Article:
More Maxims & Musings Which Matter: Part 2
For more than two decades Lorisa Stein, an experienced family law lawyer practicing in Ontario, has listened to her clients to express their needs and wishes as they journey through life. Embarking on a new relationship, taking their marriage vows of facing the sometimes challenging path of separation and divorce her clients have appreciated Lorisa’s direct approach and carefully considered advice. She shares with you more maxims worth a moment to reflect upon.
- Wait for the Emotional Fog to dissipate. What you want may right now whilst in the emotional fog of the breakdown of the relationship may look very different than what you need for your future ahead. Whether you instigated the separation or just received the news, the shock and loss of the relationship, the unknown life ahead and the grieving you are experiencing should all send you the same message: now is not the time to make decisions about your family or give instructions to your professional advisors. Your history is unique to you; the experience of separating is a one you’ll share with those in your strong supportive network. Allow yourself some time to heal and let the fog clear.
- Own your actions (and failure to act). If you came into your relationship or marriage with significant assets and failed to protect them with a cohabitation agreement or marriage contract, you may find yourself sharing the value of those assets upon separation. The decision not to do anything cannot be parlayed into asserting that somehow your spouse or partner is to blame for your failure to act.
- Get regular professional when you are thinking about a change in your domestic relationships. It should be as natural as changing out your snow tires in the spring or having a regular health exam. Designate the anniversary date of the domestic contract you signed as the time to review its terms by yourself and with your spouse to partner. Are the contents still relevant to your current financial circumstances? Any terms in need of revision? Buy one hour of time with your own professional advisors and get their opinion as to whether your rights and obligations have changed and the document needs revisiting.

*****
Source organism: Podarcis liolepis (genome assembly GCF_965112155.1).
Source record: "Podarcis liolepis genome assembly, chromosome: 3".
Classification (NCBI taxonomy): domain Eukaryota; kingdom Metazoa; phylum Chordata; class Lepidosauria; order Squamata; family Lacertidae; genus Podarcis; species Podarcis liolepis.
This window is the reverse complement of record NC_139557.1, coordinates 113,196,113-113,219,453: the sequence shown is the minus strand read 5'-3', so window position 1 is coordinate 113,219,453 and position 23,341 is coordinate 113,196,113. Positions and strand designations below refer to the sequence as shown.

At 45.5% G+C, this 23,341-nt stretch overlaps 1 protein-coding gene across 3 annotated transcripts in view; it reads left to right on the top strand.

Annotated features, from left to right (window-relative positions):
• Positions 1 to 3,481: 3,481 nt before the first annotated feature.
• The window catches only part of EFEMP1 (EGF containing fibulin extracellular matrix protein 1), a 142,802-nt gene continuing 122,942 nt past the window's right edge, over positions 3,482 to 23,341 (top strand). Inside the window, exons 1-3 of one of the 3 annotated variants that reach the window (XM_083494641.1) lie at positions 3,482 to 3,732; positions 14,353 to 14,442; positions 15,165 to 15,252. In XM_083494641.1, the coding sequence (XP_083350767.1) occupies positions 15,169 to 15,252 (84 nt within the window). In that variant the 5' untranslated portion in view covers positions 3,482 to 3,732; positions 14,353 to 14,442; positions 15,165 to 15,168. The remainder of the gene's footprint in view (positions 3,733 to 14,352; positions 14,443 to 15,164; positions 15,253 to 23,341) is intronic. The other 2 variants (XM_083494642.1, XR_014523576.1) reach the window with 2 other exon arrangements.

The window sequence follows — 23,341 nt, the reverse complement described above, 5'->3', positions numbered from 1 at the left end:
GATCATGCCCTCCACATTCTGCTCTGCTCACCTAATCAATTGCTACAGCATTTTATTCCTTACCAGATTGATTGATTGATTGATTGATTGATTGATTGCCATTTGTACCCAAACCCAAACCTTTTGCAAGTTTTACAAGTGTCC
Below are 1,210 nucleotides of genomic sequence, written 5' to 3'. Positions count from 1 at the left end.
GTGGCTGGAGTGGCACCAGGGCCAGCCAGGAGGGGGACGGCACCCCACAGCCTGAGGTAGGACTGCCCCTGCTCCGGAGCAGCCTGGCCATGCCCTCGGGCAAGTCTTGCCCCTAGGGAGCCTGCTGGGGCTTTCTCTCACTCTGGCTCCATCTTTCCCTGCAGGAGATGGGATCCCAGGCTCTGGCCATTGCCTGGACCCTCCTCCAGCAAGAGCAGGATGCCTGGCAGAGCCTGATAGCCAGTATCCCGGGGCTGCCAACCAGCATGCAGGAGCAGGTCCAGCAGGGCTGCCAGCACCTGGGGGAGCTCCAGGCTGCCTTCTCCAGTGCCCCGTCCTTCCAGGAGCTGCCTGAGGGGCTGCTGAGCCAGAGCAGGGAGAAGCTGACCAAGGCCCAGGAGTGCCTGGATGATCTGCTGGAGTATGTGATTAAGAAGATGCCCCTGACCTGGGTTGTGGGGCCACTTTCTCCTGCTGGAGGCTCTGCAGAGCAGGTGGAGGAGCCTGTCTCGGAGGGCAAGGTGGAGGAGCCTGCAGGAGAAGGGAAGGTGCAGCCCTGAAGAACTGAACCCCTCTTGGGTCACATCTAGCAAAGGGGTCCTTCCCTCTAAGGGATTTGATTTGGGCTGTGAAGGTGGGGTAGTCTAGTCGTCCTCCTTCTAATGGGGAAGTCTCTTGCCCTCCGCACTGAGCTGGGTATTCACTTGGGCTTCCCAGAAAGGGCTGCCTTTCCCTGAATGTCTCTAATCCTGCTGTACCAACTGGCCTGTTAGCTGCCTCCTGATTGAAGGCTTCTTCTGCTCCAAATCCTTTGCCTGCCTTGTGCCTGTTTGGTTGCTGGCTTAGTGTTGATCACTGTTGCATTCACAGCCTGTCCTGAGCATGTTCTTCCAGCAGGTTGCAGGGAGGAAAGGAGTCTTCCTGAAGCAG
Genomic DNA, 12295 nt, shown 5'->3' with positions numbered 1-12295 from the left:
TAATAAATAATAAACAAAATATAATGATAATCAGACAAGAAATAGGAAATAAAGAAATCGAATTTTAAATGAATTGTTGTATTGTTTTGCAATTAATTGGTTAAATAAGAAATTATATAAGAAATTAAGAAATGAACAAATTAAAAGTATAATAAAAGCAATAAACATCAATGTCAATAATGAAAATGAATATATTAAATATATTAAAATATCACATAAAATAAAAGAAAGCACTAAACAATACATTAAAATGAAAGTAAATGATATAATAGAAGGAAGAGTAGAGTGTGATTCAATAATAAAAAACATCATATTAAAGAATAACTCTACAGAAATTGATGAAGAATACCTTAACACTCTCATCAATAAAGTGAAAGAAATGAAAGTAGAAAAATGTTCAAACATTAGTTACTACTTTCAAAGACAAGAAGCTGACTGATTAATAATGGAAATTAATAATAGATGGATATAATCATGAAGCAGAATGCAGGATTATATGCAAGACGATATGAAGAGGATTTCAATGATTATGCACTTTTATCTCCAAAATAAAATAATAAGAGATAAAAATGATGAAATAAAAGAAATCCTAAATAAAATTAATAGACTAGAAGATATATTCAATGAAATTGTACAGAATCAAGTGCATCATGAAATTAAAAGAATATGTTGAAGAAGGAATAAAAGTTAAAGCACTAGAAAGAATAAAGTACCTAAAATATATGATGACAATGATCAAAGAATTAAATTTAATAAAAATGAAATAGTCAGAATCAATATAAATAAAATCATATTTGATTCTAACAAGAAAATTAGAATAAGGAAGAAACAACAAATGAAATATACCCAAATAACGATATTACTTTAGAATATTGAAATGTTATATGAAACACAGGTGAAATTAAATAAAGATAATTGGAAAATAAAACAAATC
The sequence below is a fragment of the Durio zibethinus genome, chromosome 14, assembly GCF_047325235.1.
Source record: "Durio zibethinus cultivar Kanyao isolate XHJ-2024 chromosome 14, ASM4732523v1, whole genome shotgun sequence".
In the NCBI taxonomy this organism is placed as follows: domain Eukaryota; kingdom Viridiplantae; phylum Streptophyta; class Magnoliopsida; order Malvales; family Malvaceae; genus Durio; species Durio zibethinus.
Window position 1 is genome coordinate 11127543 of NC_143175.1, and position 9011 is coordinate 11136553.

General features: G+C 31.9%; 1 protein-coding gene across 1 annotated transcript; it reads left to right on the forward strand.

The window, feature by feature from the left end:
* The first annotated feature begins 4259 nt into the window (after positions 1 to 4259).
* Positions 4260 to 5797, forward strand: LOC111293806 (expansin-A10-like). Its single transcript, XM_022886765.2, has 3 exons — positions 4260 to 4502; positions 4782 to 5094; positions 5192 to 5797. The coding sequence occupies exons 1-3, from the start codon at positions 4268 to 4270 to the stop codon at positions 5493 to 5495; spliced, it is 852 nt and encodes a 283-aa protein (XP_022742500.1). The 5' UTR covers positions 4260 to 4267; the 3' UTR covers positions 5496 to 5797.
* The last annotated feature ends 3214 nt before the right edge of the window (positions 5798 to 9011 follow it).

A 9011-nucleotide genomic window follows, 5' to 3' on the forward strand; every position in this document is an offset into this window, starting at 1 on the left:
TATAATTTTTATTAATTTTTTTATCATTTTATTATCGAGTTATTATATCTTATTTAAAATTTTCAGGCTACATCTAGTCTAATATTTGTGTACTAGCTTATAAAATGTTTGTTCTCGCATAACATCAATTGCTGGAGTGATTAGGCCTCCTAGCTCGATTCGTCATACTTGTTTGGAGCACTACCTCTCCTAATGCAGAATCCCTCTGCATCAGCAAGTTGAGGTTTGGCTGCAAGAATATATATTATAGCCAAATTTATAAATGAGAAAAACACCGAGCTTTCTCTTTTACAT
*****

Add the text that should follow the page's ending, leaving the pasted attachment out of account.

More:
- Speak up for what you want. A family law lawyer provides confidential legal advice independent of your spouse or partner. That advice should include a review of the risks and benefits, rights and obligations, options and duties of your unique circumstances. If you aren’t pressing for what you want to achieve, the legal advice may be useless to you. Unless there is a valid Power of Attorney in place, a committee of advisors accompanying you to the lawyer’s office will be asked to wait in the reception area. Their voice isn’t your voice. Come prepared with your list of questions, issues you want to discuss, perhaps a timetable if there are any pressing obligations, and most certainly a wish list. All the desired items may not be achievable but the list is a great place to start the conversation.
- The facts matter – a lot. While it may be easier to provide the information you think will be more advantageous to your position or you believe your lawyer wants to hear, you’d be wasting your money. Facts supported by original or source documents are of great value to laying out the ownership of assets and debts and demonstrating what decisions were made by whom and when. Develop charts to show payments of child support and parenting timetables based on the facts. Provide copies of corporate financial documents to demonstrate that income splitting resulted in the actual transfer of funds into the spouse’s bank account. After all, “the truth of the story lies in the details” Paul Auster, The Brookline Follies
To learn more about family law issues, please contact Lorisa Stein directly